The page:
This summer has seen the tragic deaths of three young cyclists in the Boston area. I have had the displeasure of writing articles about them all. Covering these incidents (for lack of a better word) I have noticed a general trend in the way people talk about these events.
All one has to do is browse the comment section of any of the news stories about these crashes (including on this site), and you will see that the reactions to these deaths seem to fall into a couple general categories.
In no particular order they are:
Blame the/all motorist(s)
Blame the infrastructure/laws
Blame the/all cyclist(s)
Defend the/all Motorist(s)
Defend the/all cyclist(s)
Express sympathy (for the motorist, or the cyclist, or both)
I am stuck that people talk a lot but don’t actually say anything. What I mean by that is that people get so focused on one aspect of their argument that they miss the chance to actually learn much from these deaths. And learn we must, it is simply unacceptable that these young people are dying on their bicycles. When anyone dies on a bicycle, we all are diminished, no matter what way we choose to travel around town.
It is no wonder that these conversations seem to so quickly spiral down into general bickering. Whenever someone has died, saying anything that even remotely sounds like criticism of the recently departed sounds heartless. Similarly anything that even remotely sounds like it trivializes the death also sounds crass and cruel. These young people have paid the ultimate price for some form of carelessness (be it on their part, or someone else’s), piling on “you should have worn a helmet” seems pretty low.
But where does that leave us? Is it really Us vs Them? As cyclists are we forced by our shared camaraderie and decency to always blame motorists? Can we really not have a conversation about these issues because the specter of death looms so large that we are unable to discuss the topics in a fact based way? I don’t know, but I hope not.
Ever since Eric Hunt died and I met his father I have been thinking about these issues. Over and over in my head I have been thinking about safety, infrastructure, helmets, how we convince people to follow rules, if following the rules is the answer…in short I have been highly confused and seeking a cogent way to change the behavior of people I see as acting dangerously, both cyclist and motorist. Now that two other young people have died tragically early in life, my confusion has only grown.
This is not going to be a blog post where I wrap this all up in a neat package. I don’t have an answer to my own questions, and am not sure I have had enough time to allow my emotions to calm down so I can think rationally about these things.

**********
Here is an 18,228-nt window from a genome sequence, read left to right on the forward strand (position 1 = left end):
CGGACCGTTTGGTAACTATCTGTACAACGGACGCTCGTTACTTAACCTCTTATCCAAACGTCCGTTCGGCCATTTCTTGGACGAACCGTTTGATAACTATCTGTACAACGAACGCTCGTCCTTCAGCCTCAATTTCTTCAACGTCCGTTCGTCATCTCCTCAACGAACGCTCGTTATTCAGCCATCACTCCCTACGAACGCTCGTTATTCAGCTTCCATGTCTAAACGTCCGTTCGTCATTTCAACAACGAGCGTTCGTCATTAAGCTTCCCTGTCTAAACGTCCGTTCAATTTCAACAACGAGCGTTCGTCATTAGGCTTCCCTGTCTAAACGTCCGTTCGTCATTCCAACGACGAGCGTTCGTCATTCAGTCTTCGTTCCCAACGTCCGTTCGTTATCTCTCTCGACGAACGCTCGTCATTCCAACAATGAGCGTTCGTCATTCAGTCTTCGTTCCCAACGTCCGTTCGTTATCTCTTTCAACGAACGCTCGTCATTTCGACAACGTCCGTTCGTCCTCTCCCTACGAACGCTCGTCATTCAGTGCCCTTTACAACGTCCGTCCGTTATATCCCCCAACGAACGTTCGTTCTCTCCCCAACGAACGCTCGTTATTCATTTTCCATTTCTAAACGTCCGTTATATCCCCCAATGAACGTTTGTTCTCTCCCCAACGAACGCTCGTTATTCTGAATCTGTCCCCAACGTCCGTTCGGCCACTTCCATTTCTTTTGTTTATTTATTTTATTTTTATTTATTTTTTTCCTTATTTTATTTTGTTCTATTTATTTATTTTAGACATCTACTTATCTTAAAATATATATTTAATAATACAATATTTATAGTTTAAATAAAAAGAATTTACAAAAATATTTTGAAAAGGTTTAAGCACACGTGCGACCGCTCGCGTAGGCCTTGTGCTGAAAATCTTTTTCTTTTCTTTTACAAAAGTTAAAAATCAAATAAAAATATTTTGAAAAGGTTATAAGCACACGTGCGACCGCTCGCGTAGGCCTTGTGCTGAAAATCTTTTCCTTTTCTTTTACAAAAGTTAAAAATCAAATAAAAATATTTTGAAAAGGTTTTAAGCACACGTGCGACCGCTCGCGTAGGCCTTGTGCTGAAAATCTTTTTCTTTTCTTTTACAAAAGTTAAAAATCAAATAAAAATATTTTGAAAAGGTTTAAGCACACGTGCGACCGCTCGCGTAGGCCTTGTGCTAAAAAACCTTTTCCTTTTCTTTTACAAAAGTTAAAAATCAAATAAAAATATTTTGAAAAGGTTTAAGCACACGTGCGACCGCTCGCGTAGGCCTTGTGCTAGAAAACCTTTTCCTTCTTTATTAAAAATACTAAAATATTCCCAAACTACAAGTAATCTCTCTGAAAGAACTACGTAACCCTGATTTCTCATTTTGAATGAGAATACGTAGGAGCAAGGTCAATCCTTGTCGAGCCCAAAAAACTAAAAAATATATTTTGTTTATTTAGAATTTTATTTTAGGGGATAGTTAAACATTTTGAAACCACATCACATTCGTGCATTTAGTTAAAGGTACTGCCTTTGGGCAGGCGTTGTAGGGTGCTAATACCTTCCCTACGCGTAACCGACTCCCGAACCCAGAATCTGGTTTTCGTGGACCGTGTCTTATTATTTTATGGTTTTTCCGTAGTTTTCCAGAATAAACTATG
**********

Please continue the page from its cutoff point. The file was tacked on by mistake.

Here is what I think I know. We have an infrastructure and a culture that is not conducive to safe bicycling. We have road users of all classes (pedestrian, motorist, cyclist) that are breaking the law in large numbers. We have several safety options available to us as cyclists (helmets, following the rules). It is unclear how effective these options are, but there does some to be some evidence that shows that it is better to avail yourself of them rather than avoid them. And finally we have road users of all kinds engaging in behaviors that are unsafe for themselves and others.
So when a cyclist dies in a fatal car on bike accident, and is not wearing a helmet, what do we do? How do we discuss this incident in a respectful manner? How do we learn from an incident like this without belittling the loss of a human life? What can we learn? How can we avoid such an incident in the future? Is this even the thing we should be talking about? Again, I don’t know.
Deep inside me something says that there must be a middle ground of respectful inspection and introspection that leads to some greater understanding of safety. There must be a way we can change the world and ourselves to make us all safer. It would be a monumental tragedy if we learn nothing from these deaths.
I am reluctant to leave the comment section for this post open, as I fear that this conversation will also degrade into the lowbrow bickering that has sprung up so many other places, but I feel confident that you will all discuss how we can change the conversation from “Us vs Them.”
So I ask you all, how can we learn from these fatal crashes, how can we make ourselves safer, how can we convince fellow road users of all stripes to be safer when they operate their chosen form of vehicle, what can we do so that no more young people will end up dead? How can we do it in such a way that is respectful to the memory of our fellow cyclists who have died? I don’t know the answer, but I am going to keep thinking about it.
Tags: big questions, confusion, cyclists, death, learning, respect
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